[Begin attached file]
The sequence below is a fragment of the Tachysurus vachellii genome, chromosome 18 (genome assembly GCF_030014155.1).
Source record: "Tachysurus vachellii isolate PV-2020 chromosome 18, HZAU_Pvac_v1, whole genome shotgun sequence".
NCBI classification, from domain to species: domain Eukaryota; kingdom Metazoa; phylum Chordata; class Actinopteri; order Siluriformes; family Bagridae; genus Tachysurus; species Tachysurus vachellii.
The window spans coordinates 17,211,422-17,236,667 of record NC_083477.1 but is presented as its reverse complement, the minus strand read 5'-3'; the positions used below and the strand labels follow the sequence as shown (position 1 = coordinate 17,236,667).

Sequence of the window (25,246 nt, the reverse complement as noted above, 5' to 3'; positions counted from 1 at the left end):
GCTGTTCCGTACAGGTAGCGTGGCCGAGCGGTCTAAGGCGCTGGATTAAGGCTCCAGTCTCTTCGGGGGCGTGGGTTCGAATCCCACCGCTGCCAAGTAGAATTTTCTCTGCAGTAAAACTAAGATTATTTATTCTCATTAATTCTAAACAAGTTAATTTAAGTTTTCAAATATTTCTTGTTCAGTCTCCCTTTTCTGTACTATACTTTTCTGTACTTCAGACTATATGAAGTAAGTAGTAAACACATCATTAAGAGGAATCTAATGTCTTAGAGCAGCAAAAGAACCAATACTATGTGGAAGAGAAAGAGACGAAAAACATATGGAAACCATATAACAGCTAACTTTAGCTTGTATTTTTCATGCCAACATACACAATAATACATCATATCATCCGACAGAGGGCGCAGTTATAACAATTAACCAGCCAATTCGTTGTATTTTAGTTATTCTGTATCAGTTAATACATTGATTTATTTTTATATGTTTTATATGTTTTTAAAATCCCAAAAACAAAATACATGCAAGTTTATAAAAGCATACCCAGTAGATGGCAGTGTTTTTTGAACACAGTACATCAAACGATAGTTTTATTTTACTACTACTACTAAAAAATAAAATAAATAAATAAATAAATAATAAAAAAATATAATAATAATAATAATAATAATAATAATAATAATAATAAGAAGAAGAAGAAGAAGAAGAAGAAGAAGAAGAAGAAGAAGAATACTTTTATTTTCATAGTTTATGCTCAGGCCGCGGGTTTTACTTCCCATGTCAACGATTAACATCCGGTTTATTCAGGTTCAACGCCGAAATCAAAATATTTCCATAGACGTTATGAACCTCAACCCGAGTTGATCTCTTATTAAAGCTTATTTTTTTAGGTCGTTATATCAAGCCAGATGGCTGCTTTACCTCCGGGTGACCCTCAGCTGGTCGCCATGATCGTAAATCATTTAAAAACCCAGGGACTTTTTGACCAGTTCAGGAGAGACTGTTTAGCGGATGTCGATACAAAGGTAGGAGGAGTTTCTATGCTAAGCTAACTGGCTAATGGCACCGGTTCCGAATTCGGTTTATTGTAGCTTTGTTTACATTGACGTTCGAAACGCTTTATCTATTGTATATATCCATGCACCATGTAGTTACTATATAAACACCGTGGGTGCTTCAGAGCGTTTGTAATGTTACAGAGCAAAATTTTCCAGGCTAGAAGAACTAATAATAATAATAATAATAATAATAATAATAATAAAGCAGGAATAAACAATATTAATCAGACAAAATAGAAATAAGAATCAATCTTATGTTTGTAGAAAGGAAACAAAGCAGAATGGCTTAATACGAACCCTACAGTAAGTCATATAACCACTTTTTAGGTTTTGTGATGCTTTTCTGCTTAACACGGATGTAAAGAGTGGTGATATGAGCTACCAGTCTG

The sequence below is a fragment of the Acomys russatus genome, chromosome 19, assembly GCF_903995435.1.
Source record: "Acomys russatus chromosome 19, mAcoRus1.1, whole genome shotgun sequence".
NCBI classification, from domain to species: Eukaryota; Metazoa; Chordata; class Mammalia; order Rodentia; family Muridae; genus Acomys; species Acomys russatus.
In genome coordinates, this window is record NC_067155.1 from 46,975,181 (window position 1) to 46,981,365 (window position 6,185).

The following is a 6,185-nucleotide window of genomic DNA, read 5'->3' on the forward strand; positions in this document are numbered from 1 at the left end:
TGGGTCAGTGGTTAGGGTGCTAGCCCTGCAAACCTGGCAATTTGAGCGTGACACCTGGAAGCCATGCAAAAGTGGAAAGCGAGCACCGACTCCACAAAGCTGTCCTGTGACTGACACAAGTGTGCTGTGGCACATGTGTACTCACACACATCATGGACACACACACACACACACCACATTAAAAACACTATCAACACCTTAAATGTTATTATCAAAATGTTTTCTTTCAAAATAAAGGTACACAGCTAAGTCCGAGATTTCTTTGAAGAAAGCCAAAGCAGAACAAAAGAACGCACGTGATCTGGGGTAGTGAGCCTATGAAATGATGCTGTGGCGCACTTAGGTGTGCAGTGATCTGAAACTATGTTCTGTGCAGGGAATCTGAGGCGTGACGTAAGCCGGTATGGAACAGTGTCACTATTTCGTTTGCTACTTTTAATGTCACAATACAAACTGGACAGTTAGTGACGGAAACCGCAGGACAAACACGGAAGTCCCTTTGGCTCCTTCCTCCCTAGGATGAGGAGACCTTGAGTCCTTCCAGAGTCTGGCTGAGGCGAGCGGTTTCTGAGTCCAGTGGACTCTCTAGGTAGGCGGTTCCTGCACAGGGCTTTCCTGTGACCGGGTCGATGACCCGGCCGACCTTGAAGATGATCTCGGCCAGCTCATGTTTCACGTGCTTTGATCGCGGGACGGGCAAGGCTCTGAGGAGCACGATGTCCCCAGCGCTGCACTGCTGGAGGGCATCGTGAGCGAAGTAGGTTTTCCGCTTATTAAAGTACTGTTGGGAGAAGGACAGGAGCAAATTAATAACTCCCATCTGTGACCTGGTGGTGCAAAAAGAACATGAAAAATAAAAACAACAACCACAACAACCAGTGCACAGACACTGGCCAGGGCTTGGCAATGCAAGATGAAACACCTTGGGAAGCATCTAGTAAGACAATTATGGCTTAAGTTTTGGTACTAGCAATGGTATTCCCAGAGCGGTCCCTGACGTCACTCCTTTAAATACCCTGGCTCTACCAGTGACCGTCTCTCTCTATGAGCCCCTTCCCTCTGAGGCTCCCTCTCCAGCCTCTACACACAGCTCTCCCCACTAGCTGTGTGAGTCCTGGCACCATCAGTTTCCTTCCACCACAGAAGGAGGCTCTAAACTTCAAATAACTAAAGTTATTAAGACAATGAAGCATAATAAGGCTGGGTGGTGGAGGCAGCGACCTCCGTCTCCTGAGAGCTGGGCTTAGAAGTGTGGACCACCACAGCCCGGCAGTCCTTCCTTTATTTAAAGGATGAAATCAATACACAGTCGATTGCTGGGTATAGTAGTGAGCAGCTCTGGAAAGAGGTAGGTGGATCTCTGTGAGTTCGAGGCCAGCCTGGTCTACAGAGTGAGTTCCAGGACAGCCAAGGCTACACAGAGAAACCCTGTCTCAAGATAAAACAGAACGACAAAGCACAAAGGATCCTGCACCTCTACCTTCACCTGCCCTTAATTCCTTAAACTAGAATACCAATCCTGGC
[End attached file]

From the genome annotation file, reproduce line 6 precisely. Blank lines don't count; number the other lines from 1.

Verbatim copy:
GCTGTTCCGTACAGGTAGCGTGGCCGAGCGGTCTAAGGCGCTGGATTAAGGCTCCAGTCTCTTCGGGGGCGTGGGTTCGAATCCCACCGCTGCCAAGTAGAATTTTCTCTGCAGTAAAACTAAGATTATTTATTCTCATTAATTCTAAACAAGTTAATTTAAGTTTTCAAATATTTCTTGTTCAGTCTCCCTTTTCTGTACTATACTTTTCTGTACTTCAGACTATATGAAGTAAGTAGTAAACACATCATTAAGAGGAATCTAATGTCTTAGAGCAGCAAAAGAACCAATACTATGTGGAAGAGAAAGAGACGAAAAACATATGGAAACCATATAACAGCTAACTTTAGCTTGTATTTTTCATGCCAACATACACAATAATACATCATATCATCCGACAGAGGGCGCAGTTATAACAATTAACCAGCCAATTCGTTGTATTTTAGTTATTCTGTATCAGTTAATACATTGATTTATTTTTATATGTTTTATATGTTTTTAAAATCCCAAAAACAAAATACATGCAAGTTTATAAAAGCATACCCAGTAGATGGCAGTGTTTTTTGAACACAGTACATCAAACGATAGTTTTATTTTACTACTACTACTAAAAAATAAAATAAATAAATAAATAAATAATAAAAAAATATAATAATAATAATAATAATAATAATAATAATAATAATAAGAAGAAGAAGAAGAAGAAGAAGAAGAAGAAGAAGAAGAAGAATACTTTTATTTTCATAGTTTATGCTCAGGCCGCGGGTTTTACTTCCCATGTCAACGATTAACATCCGGTTTATTCAGGTTCAACGCCGAAATCAAAATATTTCCATAGACGTTATGAACCTCAACCCGAGTTGATCTCTTATTAAAGCTTATTTTTTTAGGTCGTTATATCAAGCCAGATGGCTGCTTTACCTCCGGGTGACCCTCAGCTGGTCGCCATGATCGTAAATCATTTAAAAACCCAGGGACTTTTTGACCAGTTCAGGAGAGACTGTTTAGCGGATGTCGATACAAAGGTAGGAGGAGTTTCTATGCTAAGCTAACTGGCTAATGGCACCGGTTCCGAATTCGGTTTATTGTAGCTTTGTTTACATTGACGTTCGAAACGCTTTATCTATTGTATATATCCATGCACCATGTAGTTACTATATAAACACCGTGGGTGCTTCAGAGCGTTTGTAATGTTACAGAGCAAAATTTTCCAGGCTAGAAGAACTAATAATAATAATAATAATAATAATAATAATAATAAAGCAGGAATAAACAATATTAATCAGACAAAATAGAAATAAGAATCAATCTTATGTTTGTAGAAAGGAAACAAAGCAGAATGGCTTAATACGAACCCTACAGTAAGTCATATAACCACTTTTTAGGTTTTGTGATGCTTTTCTGCTTAACACGGATGTAAAGAGTGGTGATATGAGCTACCAGTCTG